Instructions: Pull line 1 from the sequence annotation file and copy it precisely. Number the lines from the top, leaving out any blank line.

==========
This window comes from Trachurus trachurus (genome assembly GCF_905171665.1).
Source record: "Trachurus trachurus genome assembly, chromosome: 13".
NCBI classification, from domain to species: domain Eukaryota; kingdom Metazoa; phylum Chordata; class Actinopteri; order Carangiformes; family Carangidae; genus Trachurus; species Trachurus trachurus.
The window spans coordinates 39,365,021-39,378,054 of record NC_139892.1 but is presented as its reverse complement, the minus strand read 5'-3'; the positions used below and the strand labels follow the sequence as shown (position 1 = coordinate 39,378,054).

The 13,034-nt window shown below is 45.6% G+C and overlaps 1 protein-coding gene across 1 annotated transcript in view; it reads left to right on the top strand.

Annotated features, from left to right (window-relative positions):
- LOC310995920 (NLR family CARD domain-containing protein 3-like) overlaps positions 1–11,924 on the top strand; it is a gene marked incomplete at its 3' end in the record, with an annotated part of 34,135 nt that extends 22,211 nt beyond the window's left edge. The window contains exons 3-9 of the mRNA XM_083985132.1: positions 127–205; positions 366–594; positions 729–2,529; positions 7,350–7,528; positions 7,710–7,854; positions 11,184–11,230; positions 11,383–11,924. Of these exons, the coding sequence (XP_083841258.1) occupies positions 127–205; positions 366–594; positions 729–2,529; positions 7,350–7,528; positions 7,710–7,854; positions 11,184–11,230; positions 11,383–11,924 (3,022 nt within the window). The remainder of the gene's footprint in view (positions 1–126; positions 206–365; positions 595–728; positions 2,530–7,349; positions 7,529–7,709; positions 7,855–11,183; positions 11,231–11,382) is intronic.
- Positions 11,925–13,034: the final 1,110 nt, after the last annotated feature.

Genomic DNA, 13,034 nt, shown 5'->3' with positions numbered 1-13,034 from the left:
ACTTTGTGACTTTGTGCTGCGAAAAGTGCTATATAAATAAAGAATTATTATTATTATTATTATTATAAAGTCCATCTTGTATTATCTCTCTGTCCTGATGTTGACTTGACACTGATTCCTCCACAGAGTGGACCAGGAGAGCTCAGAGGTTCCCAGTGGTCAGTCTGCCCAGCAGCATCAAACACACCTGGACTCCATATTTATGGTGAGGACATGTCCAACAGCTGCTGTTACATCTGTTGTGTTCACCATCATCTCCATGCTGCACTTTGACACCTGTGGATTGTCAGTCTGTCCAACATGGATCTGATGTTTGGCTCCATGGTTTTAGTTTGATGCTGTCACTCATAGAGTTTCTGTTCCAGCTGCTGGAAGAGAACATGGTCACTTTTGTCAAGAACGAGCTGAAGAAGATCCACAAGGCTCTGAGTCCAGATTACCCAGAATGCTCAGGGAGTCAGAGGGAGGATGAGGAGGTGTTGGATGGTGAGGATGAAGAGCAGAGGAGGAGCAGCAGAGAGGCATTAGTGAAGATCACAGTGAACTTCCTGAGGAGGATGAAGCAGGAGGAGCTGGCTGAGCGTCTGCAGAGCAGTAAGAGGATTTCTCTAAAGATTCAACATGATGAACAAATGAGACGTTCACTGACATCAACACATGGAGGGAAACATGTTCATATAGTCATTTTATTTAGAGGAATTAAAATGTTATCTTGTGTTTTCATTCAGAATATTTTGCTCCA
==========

This window comes from Trachurus trachurus (genome assembly GCF_905171665.1).